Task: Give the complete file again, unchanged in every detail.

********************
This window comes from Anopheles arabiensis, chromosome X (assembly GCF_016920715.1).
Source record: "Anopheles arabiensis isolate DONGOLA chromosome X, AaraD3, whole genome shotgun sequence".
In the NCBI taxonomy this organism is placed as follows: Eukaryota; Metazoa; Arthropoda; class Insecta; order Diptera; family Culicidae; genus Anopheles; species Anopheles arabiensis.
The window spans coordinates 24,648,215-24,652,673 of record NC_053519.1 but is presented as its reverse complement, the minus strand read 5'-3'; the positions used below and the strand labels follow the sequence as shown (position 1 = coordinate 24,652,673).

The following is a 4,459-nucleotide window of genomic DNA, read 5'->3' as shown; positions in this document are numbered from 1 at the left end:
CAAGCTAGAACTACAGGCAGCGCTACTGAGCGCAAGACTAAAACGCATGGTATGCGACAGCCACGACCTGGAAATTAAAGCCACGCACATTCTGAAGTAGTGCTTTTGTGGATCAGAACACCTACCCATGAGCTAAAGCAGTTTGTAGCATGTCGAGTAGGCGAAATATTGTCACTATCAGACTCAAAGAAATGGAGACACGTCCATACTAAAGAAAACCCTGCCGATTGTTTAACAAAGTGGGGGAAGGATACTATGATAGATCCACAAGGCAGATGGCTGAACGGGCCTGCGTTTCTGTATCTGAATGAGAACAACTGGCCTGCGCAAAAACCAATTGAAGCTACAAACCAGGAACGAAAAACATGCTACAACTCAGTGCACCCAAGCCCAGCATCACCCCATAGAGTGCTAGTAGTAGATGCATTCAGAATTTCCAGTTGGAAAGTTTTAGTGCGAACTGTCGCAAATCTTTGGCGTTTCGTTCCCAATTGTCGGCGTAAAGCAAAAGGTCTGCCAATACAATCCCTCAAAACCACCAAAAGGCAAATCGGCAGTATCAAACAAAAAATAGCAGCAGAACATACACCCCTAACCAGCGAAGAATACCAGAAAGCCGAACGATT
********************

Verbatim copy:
This window comes from Anopheles arabiensis, chromosome X (assembly GCF_016920715.1).
Source record: "Anopheles arabiensis isolate DONGOLA chromosome X, AaraD3, whole genome shotgun sequence".
In the NCBI taxonomy this organism is placed as follows: Eukaryota; Metazoa; Arthropoda; class Insecta; order Diptera; family Culicidae; genus Anopheles; species Anopheles arabiensis.
The window spans coordinates 24,648,215-24,652,673 of record NC_053519.1 but is presented as its reverse complement, the minus strand read 5'-3'; the positions used below and the strand labels follow the sequence as shown (position 1 = coordinate 24,652,673).

The following is a 4,459-nucleotide window of genomic DNA, read 5'->3' as shown; positions in this document are numbered from 1 at the left end:
CAAGCTAGAACTACAGGCAGCGCTACTGAGCGCAAGACTAAAACGCATGGTATGCGACAGCCACGACCTGGAAATTAAAGCCACGCACATTCTGAAGTAGTGCTTTTGTGGATCAGAACACCTACCCATGAGCTAAAGCAGTTTGTAGCATGTCGAGTAGGCGAAATATTGTCACTATCAGACTCAAAGAAATGGAGACACGTCCATACTAAAGAAAACCCTGCCGATTGTTTAACAAAGTGGGGGAAGGATACTATGATAGATCCACAAGGCAGATGGCTGAACGGGCCTGCGTTTCTGTATCTGAATGAGAACAACTGGCCTGCGCAAAAACCAATTGAAGCTACAAACCAGGAACGAAAAACATGCTACAACTCAGTGCACCCAAGCCCAGCATCACCCCATAGAGTGCTAGTAGTAGATGCATTCAGAATTTCCAGTTGGAAAGTTTTAGTGCGAACTGTCGCAAATCTTTGGCGTTTCGTTCCCAATTGTCGGCGTAAAGCAAAAGGTCTGCCAATACAATCCCTCAAAACCACCAAAAGGCAAATCGGCAGTATCAAACAAAAAATAGCAGCAGAACATACACCCCTAACCAGCGAAGAATACCAGAAAGCCGAACGATT